Tattoo taboo: Getting inked is a personal choice

In October, my best friend, Candice, is coming to visit. This is always cause for massive celebration. While it’s nice to have someone I can call 24/7 when I’m bored, excited, hungry, cold or have an urgent need to discuss how delicious James McAvoy is, the unfortunate fact is that we live 3,000 miles apart. Phone time isn’t quite a substitute for face time with my BFF.

This time, though, Candice’s visit is a particularly special one. She’s coming to San Francisco to get a tattoo.

When I’ve mentioned this to my friends, several of them have asked if I’m getting a tattoo too (apparently getting inked in tandem is a common custom). I say no, which is the truth. But for some reason, many people think this isn’t the full story. That’s when I get the dreaded follow-up question: Are you, like, anti-tattoo?

The short answer: Well, um … yes.

I never say this, though. I always say, “Oh, no. I just couldn’t take the pain. I’m so indecisive, I’d never be able to decide what to get. Whatever I got, I’d regret it later.”

These are all lies, people. First of all, although I’m sure getting inked isn’t as enjoyable as, say, a hot stone massage, I’ve had spinal fusion surgery, for pete’s sake. You’d think I could take a little bit of pain.

And the indecision thing is bunk too. I know exactly what I’d get if I got a tattoo. I have two images picked out right now that I could, with no reservations, say I would not mind having on my body for the rest of my natural life.

But? I’m Jewish. And like eating on Yom Kippur, tattooing is one of those situations where I have a complete mental roadblock. Even if I wanted to, I just couldn’t do it.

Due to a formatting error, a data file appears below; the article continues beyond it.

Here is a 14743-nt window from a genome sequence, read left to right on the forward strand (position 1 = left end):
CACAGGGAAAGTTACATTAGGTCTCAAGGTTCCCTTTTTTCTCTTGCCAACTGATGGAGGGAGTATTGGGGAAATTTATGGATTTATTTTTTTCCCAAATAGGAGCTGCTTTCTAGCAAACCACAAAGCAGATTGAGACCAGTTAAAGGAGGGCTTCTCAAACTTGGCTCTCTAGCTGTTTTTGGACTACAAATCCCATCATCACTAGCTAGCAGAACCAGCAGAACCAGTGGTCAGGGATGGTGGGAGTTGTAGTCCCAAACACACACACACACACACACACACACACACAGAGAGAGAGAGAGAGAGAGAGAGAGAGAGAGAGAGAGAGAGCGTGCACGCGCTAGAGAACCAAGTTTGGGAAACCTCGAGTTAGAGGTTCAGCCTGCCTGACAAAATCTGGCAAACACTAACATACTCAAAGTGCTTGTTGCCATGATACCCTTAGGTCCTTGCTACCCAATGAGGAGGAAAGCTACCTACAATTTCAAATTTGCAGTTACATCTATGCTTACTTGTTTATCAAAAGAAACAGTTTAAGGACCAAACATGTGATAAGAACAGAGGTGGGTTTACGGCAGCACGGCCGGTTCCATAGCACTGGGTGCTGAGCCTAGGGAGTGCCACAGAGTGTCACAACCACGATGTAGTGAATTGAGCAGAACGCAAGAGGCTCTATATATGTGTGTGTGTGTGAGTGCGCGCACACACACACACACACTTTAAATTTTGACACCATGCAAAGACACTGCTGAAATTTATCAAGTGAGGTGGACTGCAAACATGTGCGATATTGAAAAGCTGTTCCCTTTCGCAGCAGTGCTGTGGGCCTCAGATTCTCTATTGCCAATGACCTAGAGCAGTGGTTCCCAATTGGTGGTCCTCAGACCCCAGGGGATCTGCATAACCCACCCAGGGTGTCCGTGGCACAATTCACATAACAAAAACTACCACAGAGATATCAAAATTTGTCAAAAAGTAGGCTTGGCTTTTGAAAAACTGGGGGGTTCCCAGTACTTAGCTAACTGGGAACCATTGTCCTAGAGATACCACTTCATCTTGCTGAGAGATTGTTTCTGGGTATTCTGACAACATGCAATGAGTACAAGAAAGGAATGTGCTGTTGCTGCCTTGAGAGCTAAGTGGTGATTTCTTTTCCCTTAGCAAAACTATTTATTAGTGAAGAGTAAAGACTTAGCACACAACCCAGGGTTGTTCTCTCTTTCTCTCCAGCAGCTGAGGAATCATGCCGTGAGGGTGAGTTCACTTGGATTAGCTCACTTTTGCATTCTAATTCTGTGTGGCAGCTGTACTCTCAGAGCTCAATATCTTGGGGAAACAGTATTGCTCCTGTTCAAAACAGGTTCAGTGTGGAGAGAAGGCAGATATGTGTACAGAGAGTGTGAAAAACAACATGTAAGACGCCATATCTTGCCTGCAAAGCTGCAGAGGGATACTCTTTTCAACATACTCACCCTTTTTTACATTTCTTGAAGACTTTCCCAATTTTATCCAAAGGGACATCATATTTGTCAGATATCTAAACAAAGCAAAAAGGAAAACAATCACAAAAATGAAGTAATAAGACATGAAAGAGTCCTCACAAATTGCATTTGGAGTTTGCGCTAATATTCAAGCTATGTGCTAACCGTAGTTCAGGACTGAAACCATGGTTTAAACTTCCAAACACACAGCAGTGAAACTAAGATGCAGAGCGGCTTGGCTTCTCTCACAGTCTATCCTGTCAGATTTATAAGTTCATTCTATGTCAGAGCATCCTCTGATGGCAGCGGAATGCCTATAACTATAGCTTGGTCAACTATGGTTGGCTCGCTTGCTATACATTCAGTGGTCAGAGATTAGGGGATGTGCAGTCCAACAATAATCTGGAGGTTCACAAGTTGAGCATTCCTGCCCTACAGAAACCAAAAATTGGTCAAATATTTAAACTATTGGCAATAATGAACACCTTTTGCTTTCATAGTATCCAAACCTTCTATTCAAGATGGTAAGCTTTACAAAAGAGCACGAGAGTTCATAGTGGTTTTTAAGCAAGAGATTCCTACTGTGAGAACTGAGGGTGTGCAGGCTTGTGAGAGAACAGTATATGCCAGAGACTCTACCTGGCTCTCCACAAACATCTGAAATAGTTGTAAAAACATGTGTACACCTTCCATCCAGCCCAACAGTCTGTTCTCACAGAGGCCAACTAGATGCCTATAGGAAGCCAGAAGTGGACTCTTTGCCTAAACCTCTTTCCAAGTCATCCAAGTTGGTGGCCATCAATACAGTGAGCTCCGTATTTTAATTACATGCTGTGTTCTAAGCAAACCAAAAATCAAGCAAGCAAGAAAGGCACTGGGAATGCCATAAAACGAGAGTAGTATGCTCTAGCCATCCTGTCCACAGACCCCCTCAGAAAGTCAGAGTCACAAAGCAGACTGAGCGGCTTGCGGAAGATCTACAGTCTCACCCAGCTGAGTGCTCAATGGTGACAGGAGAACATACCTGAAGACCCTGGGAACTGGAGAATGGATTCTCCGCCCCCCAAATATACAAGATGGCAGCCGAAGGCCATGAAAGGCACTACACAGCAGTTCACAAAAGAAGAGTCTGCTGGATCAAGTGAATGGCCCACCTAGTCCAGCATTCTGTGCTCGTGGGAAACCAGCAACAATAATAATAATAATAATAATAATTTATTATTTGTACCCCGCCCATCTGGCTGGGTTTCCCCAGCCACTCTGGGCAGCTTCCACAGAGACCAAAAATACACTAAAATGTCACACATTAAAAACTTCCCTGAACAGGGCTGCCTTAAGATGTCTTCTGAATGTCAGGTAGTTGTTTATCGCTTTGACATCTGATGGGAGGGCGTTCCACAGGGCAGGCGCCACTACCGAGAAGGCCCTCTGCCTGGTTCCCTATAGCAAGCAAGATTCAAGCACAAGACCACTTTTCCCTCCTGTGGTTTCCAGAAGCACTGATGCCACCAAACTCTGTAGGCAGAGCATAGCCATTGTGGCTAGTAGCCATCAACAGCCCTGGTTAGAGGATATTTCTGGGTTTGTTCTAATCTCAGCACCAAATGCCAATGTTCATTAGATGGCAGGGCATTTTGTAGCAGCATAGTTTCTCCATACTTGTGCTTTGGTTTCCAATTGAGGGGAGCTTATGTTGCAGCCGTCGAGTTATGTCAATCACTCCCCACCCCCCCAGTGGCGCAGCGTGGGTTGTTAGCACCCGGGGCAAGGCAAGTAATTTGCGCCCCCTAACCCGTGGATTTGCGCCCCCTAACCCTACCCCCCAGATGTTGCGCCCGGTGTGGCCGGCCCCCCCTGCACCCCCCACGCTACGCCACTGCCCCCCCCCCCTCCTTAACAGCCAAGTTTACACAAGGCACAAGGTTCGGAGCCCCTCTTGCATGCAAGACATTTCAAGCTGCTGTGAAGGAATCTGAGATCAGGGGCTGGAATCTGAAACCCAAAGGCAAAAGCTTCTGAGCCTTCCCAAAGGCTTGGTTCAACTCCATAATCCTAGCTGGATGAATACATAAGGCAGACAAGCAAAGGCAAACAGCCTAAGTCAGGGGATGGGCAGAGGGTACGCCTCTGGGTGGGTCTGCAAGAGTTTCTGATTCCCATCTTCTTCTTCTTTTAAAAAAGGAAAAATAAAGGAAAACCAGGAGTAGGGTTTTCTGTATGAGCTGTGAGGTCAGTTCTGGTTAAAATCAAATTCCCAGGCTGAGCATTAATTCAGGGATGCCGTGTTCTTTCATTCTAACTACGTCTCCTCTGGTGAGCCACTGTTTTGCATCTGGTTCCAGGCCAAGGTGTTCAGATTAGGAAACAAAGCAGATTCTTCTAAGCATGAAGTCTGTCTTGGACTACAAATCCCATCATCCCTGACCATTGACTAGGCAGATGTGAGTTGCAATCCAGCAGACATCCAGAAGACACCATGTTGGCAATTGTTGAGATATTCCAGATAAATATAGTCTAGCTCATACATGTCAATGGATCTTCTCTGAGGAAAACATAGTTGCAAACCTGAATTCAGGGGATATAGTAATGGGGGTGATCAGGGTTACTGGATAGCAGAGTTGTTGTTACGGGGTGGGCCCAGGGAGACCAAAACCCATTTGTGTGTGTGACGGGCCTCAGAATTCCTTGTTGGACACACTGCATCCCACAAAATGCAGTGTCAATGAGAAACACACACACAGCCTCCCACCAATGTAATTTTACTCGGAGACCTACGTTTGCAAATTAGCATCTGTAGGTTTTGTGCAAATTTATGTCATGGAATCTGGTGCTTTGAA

I have nothing against people who get tattoos — I’ll be by Candice’s side while she gets inked and kvell over the piece when it’s done. Probably half the people I know under the age of 40 have some amount of ink on them, and I’ve never thought any less of them (at least, not for their tattoos). I even know one girl who’s a tattoo artist.

So why can’t I just tell people that my religious convictions prohibit me from getting a tattoo? Why do I feel the need to lie about it?

I’m sure if I told people that I don’t believe in tattoos because I’m Jewish, they’d at least know what I was talking about. It’s not exactly a secret that the Nazis tattooed Jews during the Holocaust partly because it was religiously verboten.

Mainly, I think I’m hesitant to admit it because I’m afraid people will suddenly see me as this holier-than-thou religious freak. You know — “Oh, you can do whatever you want, but we both know God will love me more.”

The thing is, Jews are starting to get inked more often these days, and I’m not exactly an innocent flower myself with this silver stud in my nose. So what’s the big deal? Why do I cling so fast to the old laws?

That, unfortunately, I can’t answer. Like keeping kosher, it’s just one of those things I can’t get over. The last “thou shalt nots,” if you will.

It’s too hard to try to explain that to people who aren’t Jewish, or don’t have inexplicable beliefs of their own. For me, aversion to the idea of getting a tattoo is totally normal. But in this increasingly secular world, fewer and fewer people understand what it means to believe in something we can’t quite elucidate.

I’m excited about Candice’s visit, and I’m even looking forward to her appointment. I’m really, truly, completely cool with this.

So when the next person asks me if I’m anti-tattoo, I’ll probably say no. Just to be safe. By Jewish law, it’s OK to lie a little to spare someone’s feelings. Even if I don’t mean it in a bad way, some people might think I’m judging them. So I’ll fudge the truth, just a bit.

While Candice is under the needle, I’ll hold her hand and tell her she’s doing great. And when it’s all over we’ll walk out of there together, almost — but not completely — how God made us.

And that’s perfectly fine with me.

Rachel Freedenberg is a copy editor at j. She can be reached at [email protected]